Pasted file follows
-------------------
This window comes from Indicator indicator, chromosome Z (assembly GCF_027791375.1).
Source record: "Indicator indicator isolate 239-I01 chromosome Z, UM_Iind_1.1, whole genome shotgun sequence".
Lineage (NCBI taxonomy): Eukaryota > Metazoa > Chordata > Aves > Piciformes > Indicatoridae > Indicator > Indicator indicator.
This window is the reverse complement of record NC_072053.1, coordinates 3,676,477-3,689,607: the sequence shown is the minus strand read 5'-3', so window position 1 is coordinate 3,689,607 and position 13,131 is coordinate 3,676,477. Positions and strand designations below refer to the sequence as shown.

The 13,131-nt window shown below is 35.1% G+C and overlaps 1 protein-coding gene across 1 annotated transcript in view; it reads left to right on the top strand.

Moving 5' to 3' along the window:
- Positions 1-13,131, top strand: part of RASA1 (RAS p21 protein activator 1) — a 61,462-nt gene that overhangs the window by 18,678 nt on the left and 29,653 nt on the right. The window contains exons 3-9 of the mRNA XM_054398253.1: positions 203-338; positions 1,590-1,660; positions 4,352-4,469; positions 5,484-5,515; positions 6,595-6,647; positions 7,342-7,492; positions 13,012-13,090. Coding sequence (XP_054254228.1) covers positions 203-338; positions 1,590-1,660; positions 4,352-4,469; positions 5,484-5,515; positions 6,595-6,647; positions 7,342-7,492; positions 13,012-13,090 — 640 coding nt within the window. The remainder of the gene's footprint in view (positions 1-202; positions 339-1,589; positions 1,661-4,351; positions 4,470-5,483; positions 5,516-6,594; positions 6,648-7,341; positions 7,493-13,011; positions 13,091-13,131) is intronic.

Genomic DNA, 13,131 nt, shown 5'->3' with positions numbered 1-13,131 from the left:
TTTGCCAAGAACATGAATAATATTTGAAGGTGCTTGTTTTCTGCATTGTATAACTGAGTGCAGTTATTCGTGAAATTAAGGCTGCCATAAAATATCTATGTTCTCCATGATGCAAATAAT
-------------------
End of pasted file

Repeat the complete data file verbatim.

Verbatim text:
This window comes from Indicator indicator, chromosome Z (assembly GCF_027791375.1).
Source record: "Indicator indicator isolate 239-I01 chromosome Z, UM_Iind_1.1, whole genome shotgun sequence".
Lineage (NCBI taxonomy): Eukaryota > Metazoa > Chordata > Aves > Piciformes > Indicatoridae > Indicator > Indicator indicator.
This window is the reverse complement of record NC_072053.1, coordinates 3,676,477-3,689,607: the sequence shown is the minus strand read 5'-3', so window position 1 is coordinate 3,689,607 and position 13,131 is coordinate 3,676,477. Positions and strand designations below refer to the sequence as shown.

The 13,131-nt window shown below is 35.1% G+C and overlaps 1 protein-coding gene across 1 annotated transcript in view; it reads left to right on the top strand.

Moving 5' to 3' along the window:
- Positions 1-13,131, top strand: part of RASA1 (RAS p21 protein activator 1) — a 61,462-nt gene that overhangs the window by 18,678 nt on the left and 29,653 nt on the right. The window contains exons 3-9 of the mRNA XM_054398253.1: positions 203-338; positions 1,590-1,660; positions 4,352-4,469; positions 5,484-5,515; positions 6,595-6,647; positions 7,342-7,492; positions 13,012-13,090. Coding sequence (XP_054254228.1) covers positions 203-338; positions 1,590-1,660; positions 4,352-4,469; positions 5,484-5,515; positions 6,595-6,647; positions 7,342-7,492; positions 13,012-13,090 — 640 coding nt within the window. The remainder of the gene's footprint in view (positions 1-202; positions 339-1,589; positions 1,661-4,351; positions 4,470-5,483; positions 5,516-6,594; positions 6,648-7,341; positions 7,493-13,011; positions 13,091-13,131) is intronic.

Genomic DNA, 13,131 nt, shown 5'->3' with positions numbered 1-13,131 from the left:
TTTGCCAAGAACATGAATAATATTTGAAGGTGCTTGTTTTCTGCATTGTATAACTGAGTGCAGTTATTCGTGAAATTAAGGCTGCCATAAAATATCTATGTTCTCCATGATGCAAATAAT